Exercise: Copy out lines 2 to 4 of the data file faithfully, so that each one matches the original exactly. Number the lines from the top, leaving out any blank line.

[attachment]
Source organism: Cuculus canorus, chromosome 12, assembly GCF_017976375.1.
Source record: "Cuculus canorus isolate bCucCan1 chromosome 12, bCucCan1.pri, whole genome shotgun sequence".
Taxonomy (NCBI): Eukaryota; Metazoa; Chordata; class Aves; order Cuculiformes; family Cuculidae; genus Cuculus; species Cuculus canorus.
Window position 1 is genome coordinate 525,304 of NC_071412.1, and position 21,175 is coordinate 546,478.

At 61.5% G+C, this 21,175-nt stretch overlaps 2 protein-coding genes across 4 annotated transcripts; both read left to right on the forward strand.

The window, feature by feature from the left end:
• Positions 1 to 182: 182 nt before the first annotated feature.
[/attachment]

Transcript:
Source record: "Cuculus canorus isolate bCucCan1 chromosome 12, bCucCan1.pri, whole genome shotgun sequence".
Taxonomy (NCBI): Eukaryota; Metazoa; Chordata; class Aves; order Cuculiformes; family Cuculidae; genus Cuculus; species Cuculus canorus.
Window position 1 is genome coordinate 525,304 of NC_071412.1, and position 21,175 is coordinate 546,478.